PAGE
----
To cool off, Muscovites strip down and take to the water, reports CBS News Correspondent David Hawkins. Almost any water will do, but if they can get away, most head to the beach.
In the city, that usually means the Moscow River. With all the pollution in a river lined with factories, that would be risky enough. But the most dangerous thing in the river isnÂ't industrial waste: ItÂ's the Russians themselves.
So far this summer, more than 150 people have drowned in Moscow alone. ThatÂ's about five a day -- and today is not likely to be any different.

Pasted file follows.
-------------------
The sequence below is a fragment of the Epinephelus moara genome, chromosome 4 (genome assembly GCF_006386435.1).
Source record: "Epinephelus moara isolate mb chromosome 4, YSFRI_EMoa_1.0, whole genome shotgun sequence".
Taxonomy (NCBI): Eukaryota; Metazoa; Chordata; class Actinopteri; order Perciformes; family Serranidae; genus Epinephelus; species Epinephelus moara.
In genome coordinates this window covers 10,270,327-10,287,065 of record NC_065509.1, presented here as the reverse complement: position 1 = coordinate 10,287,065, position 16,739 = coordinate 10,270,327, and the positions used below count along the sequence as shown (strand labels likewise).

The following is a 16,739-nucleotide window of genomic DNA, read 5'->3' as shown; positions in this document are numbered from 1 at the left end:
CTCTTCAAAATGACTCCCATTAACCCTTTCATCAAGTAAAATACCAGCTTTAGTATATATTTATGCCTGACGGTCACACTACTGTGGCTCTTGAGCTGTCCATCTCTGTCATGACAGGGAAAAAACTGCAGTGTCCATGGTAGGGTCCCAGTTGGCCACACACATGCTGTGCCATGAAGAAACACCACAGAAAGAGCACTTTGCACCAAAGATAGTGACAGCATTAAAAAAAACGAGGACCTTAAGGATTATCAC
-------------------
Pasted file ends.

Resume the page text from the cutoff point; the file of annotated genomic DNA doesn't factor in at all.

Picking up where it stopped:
Blame the usual suspects: Too much alcohol and not enough money.
Drinking and diving accounts for most drownings. About half of the victims are inebriated men.
Most of the rest are children. Swimming lessons, once a Soviet summer camp requirement, are now just too expensive. Adding to the danger, lifeguards at public beaches are few and far between.
No one is keeping track of the number of victims nationwide, but the drowning death rate in Russia is about five times as high as in the United States.
The weather forecast for the weeks to come? More of the same. So no one expects the alarming number of drownings to drop any time soon, at least not until the temperature does.